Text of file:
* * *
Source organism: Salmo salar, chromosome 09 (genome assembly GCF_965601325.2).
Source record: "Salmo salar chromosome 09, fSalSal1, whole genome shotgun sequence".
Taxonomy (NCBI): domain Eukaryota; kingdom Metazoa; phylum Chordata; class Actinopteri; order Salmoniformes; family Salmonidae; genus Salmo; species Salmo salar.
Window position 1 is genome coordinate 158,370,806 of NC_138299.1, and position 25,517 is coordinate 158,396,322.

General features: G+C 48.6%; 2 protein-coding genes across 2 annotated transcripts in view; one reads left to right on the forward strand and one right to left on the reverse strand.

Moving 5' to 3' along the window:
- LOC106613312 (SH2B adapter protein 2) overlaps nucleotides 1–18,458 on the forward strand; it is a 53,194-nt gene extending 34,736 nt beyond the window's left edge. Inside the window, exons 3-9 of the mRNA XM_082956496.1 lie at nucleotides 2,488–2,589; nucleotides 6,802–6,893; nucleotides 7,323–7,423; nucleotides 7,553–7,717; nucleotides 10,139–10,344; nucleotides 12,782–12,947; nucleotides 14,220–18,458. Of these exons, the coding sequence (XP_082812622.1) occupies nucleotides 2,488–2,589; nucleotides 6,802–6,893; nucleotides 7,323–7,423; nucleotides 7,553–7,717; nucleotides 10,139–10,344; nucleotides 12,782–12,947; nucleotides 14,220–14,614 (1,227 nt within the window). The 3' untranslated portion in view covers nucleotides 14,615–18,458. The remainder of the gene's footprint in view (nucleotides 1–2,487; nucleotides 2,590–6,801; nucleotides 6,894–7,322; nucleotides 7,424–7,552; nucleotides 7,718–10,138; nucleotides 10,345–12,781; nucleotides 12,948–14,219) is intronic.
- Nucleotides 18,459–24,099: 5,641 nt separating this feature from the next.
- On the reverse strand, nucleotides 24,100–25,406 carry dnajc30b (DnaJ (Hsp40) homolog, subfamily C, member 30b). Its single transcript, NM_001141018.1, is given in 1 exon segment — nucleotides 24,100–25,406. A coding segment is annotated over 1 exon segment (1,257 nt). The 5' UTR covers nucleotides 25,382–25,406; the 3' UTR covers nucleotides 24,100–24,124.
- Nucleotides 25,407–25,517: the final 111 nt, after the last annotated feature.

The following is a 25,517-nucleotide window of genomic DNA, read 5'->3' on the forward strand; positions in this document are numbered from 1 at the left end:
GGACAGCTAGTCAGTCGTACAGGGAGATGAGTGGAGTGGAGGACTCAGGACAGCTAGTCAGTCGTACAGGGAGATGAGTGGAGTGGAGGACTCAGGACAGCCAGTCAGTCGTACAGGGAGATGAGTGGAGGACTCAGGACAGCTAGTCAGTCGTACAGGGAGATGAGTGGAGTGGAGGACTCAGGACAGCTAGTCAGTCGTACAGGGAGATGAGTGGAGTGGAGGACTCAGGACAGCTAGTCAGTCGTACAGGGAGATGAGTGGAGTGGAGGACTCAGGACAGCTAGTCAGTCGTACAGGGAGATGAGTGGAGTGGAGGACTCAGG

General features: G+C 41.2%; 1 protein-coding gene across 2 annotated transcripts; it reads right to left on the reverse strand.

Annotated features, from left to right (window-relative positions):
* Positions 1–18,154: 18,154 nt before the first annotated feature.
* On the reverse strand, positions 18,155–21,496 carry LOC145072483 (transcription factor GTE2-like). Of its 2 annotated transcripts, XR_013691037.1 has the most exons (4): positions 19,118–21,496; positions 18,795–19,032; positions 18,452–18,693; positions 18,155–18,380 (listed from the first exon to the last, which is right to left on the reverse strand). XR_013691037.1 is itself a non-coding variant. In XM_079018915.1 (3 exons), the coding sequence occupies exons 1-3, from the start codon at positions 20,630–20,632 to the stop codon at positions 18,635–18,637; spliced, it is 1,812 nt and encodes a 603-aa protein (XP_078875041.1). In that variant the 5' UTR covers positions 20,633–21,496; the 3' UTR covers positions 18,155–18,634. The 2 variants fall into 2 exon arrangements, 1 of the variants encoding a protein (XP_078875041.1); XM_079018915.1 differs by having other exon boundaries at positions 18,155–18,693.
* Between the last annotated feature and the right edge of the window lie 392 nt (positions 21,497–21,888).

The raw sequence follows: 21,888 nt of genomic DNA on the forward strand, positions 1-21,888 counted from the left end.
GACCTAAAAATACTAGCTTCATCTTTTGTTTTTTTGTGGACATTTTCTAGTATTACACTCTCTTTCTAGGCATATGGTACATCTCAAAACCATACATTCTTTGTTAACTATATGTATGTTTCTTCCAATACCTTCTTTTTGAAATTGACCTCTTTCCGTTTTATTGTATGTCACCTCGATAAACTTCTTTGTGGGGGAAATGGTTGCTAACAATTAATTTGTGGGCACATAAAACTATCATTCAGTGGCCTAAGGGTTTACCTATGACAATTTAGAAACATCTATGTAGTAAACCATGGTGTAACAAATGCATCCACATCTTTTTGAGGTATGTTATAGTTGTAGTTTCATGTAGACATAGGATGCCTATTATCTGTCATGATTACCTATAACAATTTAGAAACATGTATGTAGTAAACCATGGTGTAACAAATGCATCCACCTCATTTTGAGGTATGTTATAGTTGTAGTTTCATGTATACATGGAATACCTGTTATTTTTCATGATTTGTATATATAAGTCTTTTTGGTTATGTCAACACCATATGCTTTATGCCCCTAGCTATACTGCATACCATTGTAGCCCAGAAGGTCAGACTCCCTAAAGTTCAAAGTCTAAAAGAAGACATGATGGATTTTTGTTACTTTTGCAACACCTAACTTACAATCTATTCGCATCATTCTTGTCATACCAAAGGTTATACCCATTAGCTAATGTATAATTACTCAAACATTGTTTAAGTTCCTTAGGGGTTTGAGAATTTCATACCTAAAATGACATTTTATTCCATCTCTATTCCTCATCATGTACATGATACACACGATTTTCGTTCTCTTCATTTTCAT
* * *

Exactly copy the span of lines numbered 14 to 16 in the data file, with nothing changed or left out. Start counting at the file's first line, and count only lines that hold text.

Annotated features, from left to right (window-relative positions):
* Positions 1–18,154: 18,154 nt before the first annotated feature.
* On the reverse strand, positions 18,155–21,496 carry LOC145072483 (transcription factor GTE2-like). Of its 2 annotated transcripts, XR_013691037.1 has the most exons (4): positions 19,118–21,496; positions 18,795–19,032; positions 18,452–18,693; positions 18,155–18,380 (listed from the first exon to the last, which is right to left on the reverse strand). XR_013691037.1 is itself a non-coding variant. In XM_079018915.1 (3 exons), the coding sequence occupies exons 1-3, from the start codon at positions 20,630–20,632 to the stop codon at positions 18,635–18,637; spliced, it is 1,812 nt and encodes a 603-aa protein (XP_078875041.1). In that variant the 5' UTR covers positions 20,633–21,496; the 3' UTR covers positions 18,155–18,634. The 2 variants fall into 2 exon arrangements, 1 of the variants encoding a protein (XP_078875041.1); XM_079018915.1 differs by having other exon boundaries at positions 18,155–18,693.